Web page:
- Label: VIRGIN
- ASIN: B004AMLGDE
- Other Editions: Audio CD | Audio Cassette | Vinyl
- Average Customer Review: 4.6 out of 5 stars See all reviews (71 customer reviews)
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Top Customer Reviews
After the first listen I was shocked. I really didn't like it - it seemed bitty, incoherent, almost insane. But I felt compelled to listen again, so I did, and after the second hearing it seemed to click. This album is truly astonishing.
Don't expect the usual Oldfield drifting melodies, the themes of "Tubular Bells" or "Crises" or "incantations". This is something different. It was recorded during his fall-out with Richard Branson and you can really hear Oldfield's anger and frustration in the music (and, if you understand morse code, there's a message to Branson hidden deep inside the music). There *are* recurring themes in here, and there is true beauty in some of the segments, but one thing is for certain - the grand finale of "Amarok" (and it certainly *is* grand) must rank as one of the most exciting and uplifting passages of music ever written.
Most of Oldfield's other work shows flashes of sheer greatness. With "Amarok" he gave us sixty non-stop minutes of greatness.
I saw it in a shop ages ago, and had never heard of it so I judged it to be some of his new-age/celtic pap. Oh how wrong I was!
I just got it about 2 weeks ago and I've listened to it 15 times at least. It never gets old. Sometimes oldfield tended to spend too much time on one idea in his long songs (tubular bells part 2 and ommadawn part 2). Not so here. He jumps around nice and fast, getting us to all the musical climaxes in each part then changing idea again. Each idea, or part, is brilliant. A five star piece in its own right. The whole 60 minute song contains dozens of 5 star tunes.
Get this. If you don't know who he is, if you've only listened to tubular bells, if you got this on list-mania - get it. It's cheap now and easily EASILY worth the money. I can't see anyone not liking it.
To say that it has its flaws rather misses the point - to some extent the piece is flawed by design. Amarok is a tapestry of many musical colours, not all of them intended to be enjoyable or `easy listening'. If there are passages that seem uncomfortable or disconcerting, this is far from accidental. For one thing, the album is a flamboyantly defiant gesture in the face of typical record company obsession with `hits'. Oldfield was resolutely determined to produce 60 minutes of instrumental music from which no-one, not even the most rapacious of record label bosses, could extract a `hit single' or anything even remotely `radio friendly'.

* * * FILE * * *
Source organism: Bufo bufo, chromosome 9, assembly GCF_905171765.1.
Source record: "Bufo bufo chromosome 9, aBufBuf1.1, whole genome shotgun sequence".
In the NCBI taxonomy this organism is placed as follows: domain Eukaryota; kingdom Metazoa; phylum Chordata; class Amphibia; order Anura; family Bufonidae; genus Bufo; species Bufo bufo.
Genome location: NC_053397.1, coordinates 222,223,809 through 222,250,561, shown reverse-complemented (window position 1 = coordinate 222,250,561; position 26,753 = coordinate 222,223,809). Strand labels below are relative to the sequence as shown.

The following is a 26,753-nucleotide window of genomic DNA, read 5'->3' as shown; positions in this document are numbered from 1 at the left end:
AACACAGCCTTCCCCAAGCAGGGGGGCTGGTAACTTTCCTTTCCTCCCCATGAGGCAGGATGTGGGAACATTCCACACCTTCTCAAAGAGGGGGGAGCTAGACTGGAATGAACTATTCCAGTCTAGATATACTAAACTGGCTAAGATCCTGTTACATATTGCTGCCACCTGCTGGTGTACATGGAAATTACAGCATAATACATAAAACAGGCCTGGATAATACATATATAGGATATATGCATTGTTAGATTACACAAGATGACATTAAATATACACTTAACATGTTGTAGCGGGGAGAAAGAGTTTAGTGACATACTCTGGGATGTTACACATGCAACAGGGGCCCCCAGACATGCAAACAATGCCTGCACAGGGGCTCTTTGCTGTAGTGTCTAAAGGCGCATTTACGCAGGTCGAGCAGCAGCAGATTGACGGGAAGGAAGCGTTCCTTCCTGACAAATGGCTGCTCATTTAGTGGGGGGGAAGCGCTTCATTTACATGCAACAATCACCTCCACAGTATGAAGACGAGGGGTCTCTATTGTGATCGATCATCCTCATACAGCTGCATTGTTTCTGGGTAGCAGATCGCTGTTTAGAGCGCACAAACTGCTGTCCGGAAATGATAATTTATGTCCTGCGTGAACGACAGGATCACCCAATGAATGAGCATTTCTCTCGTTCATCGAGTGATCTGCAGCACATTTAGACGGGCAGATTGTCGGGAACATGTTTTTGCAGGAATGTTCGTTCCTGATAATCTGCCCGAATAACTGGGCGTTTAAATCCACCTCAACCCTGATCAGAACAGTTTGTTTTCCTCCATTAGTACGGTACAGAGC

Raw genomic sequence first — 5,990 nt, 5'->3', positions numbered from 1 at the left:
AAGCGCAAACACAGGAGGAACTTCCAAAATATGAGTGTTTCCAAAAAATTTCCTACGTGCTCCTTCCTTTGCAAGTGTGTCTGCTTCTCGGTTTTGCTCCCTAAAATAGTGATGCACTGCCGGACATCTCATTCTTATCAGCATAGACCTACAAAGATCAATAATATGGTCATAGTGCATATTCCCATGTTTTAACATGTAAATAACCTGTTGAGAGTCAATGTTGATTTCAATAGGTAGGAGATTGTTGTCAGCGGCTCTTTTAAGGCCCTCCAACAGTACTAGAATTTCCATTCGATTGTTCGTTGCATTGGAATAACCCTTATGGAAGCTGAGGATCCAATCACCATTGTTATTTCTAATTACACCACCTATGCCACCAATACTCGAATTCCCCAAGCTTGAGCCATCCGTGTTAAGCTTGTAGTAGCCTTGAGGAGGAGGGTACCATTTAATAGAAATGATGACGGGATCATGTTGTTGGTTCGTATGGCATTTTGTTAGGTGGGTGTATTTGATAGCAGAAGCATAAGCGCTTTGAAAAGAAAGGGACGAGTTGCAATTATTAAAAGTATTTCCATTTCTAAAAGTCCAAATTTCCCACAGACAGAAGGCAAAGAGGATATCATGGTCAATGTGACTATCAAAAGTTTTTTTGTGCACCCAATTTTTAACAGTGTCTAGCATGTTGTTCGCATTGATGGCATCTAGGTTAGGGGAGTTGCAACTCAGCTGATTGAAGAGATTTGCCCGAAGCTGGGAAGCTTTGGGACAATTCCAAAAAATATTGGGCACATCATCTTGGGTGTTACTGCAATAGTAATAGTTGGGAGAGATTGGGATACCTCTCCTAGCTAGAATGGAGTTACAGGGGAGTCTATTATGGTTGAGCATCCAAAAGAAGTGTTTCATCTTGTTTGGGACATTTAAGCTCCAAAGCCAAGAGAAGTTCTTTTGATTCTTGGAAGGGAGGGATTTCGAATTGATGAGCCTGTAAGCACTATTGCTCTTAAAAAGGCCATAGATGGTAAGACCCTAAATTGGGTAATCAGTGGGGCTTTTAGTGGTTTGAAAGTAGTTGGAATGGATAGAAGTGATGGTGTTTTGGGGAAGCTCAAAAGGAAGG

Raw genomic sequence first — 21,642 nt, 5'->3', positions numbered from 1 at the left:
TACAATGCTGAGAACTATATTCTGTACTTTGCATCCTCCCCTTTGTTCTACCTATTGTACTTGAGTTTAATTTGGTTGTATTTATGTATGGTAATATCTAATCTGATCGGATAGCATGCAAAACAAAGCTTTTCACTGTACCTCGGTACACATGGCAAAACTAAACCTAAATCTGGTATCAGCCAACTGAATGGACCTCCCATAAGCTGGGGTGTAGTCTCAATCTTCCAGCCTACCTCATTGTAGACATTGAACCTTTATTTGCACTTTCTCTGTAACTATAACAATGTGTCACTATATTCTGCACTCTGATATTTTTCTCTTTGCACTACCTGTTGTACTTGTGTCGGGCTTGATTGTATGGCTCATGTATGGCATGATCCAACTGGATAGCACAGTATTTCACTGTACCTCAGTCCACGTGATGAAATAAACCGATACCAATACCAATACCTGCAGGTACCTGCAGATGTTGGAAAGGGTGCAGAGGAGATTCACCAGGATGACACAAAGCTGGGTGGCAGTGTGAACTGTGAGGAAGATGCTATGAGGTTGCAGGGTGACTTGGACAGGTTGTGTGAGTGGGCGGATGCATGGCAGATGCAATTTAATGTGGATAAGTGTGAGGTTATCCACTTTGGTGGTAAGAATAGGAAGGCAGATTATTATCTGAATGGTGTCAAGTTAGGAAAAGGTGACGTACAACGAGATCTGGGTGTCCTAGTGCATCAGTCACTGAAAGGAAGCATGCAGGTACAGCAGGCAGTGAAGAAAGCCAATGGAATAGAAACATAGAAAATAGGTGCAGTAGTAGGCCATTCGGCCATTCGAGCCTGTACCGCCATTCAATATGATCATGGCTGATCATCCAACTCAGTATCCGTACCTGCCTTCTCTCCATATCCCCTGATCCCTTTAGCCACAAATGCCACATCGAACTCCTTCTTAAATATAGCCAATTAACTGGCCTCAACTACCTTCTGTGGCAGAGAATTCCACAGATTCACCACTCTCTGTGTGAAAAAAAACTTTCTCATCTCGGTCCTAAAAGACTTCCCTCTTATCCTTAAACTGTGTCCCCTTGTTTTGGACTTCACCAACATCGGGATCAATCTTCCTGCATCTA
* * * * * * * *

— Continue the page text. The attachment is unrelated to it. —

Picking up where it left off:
It is also an album that serves as a kind of chapter ending for the ever-evolving Oldfield, a clear point of transition on his journey of musical evolution. There are many references to earlier works, especially Tubular Bells and Ommadawn, some of them quite blatant and others more subtle, hidden deep within the often dense mix of sounds and textures. In musical terms, Oldfield is sharing with his fans a flick through his back catalogue, saying `Hey, remember when we had fun with this idea?'. This process isn't as shallow as it might sound. There are no direct excerpts from earlier work or plain, easy `quotations'.Read more ›
Sitting at just over an hour, Amarok is one long track which takes the listener on a musical journey unlike any other. Everyone has those thoughts in the back of their minds about holidays and dreaming of going on that once in a lifetime dream trip; For example trekking the Inca trail in Peru. Amarok is the musical equivalent and the most genius thing about it is that it costs a ten pound maximum compared to thousands of pounds trekking up the Inca trail is going to cost. Furthermore you can go on the journey again and again at no extra cost.
I was first introduced to Amarok by a friend who was to say the least completely obsessed with it to the point that it is his favourite album of all time and has been for many years. So when anyone is into album that much, I want to know why. After the first time I listened to the album there were two thoughts running through my head. The first was "yeah, this is ok; it's got some good bits in it".Read more ›
Most Recent Customer Reviews
I am an avid fan of Mike Oldfield's earlier albums, from the early Tubular Bells, Islands, Ommadawn, incantations, Five Miles Out, QE2, Discovery and many more. Read morePublished 9 days ago by Kevin
Excellent service and wonderful music!!! I'm listening right now :-)))Published 15 days ago by Amazon Customer
A hugely underrated album from Mike Oldfield that pushes the boundaries...
I am sad to say that this one passed me by - I heard "excerpts" on a really bad "Best... Read more
This is probably one of the best albums ever written. Period. A real virtuoso masterpiece. Full use made of dynamic range and it just keeps going. Read morePublished 5 months ago by Dr Murray
This album has something for everybody. Don't be put off by the first few minutes, which are something of a shock to the system. Read morePublished 6 months ago by MR R.
As a fan of Mike Oldfield I collect all his albums - some need to be played numerous times to appreciated the work that has gone into itPublished 16 months ago by Alan
best cd he ever made... if you listen to it once, you think... what the....
listen to it 3 times and you like it...
listen to it 8 times and you'll love it... Read more
A masterpiece, one of Mike's best albums, following the formula that made Tubular Bells, Hergest Ridge, Ommadawn and Incantations great albums. Read morePublished 20 months ago by filip_larralp